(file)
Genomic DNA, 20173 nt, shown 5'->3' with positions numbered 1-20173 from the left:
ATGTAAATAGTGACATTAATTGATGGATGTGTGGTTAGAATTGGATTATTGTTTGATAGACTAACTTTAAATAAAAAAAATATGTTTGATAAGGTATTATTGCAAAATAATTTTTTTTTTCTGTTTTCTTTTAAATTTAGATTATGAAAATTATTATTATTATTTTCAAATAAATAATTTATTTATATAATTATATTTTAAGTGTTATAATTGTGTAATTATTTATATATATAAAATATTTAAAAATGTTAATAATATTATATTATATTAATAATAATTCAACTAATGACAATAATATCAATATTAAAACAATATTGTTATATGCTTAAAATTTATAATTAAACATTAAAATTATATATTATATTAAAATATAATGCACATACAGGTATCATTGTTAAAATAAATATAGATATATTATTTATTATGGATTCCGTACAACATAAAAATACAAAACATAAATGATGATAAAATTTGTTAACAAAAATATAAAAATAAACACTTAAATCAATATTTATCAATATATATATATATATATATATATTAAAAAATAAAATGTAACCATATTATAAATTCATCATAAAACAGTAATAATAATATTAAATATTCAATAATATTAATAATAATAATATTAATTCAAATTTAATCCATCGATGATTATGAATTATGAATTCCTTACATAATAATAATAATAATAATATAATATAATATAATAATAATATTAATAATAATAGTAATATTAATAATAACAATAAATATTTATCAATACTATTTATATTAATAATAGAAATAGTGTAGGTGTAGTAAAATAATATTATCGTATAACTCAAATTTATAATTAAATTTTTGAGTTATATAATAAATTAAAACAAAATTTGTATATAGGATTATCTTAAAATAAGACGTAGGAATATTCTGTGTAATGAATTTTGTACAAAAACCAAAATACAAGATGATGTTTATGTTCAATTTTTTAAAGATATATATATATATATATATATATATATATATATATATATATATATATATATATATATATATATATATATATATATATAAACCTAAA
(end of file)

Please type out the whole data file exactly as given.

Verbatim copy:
Genomic DNA, 20173 nt, shown 5'->3' with positions numbered 1-20173 from the left:
ATGTAAATAGTGACATTAATTGATGGATGTGTGGTTAGAATTGGATTATTGTTTGATAGACTAACTTTAAATAAAAAAAATATGTTTGATAAGGTATTATTGCAAAATAATTTTTTTTTTCTGTTTTCTTTTAAATTTAGATTATGAAAATTATTATTATTATTTTCAAATAAATAATTTATTTATATAATTATATTTTAAGTGTTATAATTGTGTAATTATTTATATATATAAAATATTTAAAAATGTTAATAATATTATATTATATTAATAATAATTCAACTAATGACAATAATATCAATATTAAAACAATATTGTTATATGCTTAAAATTTATAATTAAACATTAAAATTATATATTATATTAAAATATAATGCACATACAGGTATCATTGTTAAAATAAATATAGATATATTATTTATTATGGATTCCGTACAACATAAAAATACAAAACATAAATGATGATAAAATTTGTTAACAAAAATATAAAAATAAACACTTAAATCAATATTTATCAATATATATATATATATATATATATTAAAAAATAAAATGTAACCATATTATAAATTCATCATAAAACAGTAATAATAATATTAAATATTCAATAATATTAATAATAATAATATTAATTCAAATTTAATCCATCGATGATTATGAATTATGAATTCCTTACATAATAATAATAATAATAATATAATATAATATAATAATAATATTAATAATAATAGTAATATTAATAATAACAATAAATATTTATCAATACTATTTATATTAATAATAGAAATAGTGTAGGTGTAGTAAAATAATATTATCGTATAACTCAAATTTATAATTAAATTTTTGAGTTATATAATAAATTAAAACAAAATTTGTATATAGGATTATCTTAAAATAAGACGTAGGAATATTCTGTGTAATGAATTTTGTACAAAAACCAAAATACAAGATGATGTTTATGTTCAATTTTTTAAAGATATATATATATATATATATATATATATATATATATATATATATATATATATATATATATATATATATATATATATATAAACCTAAA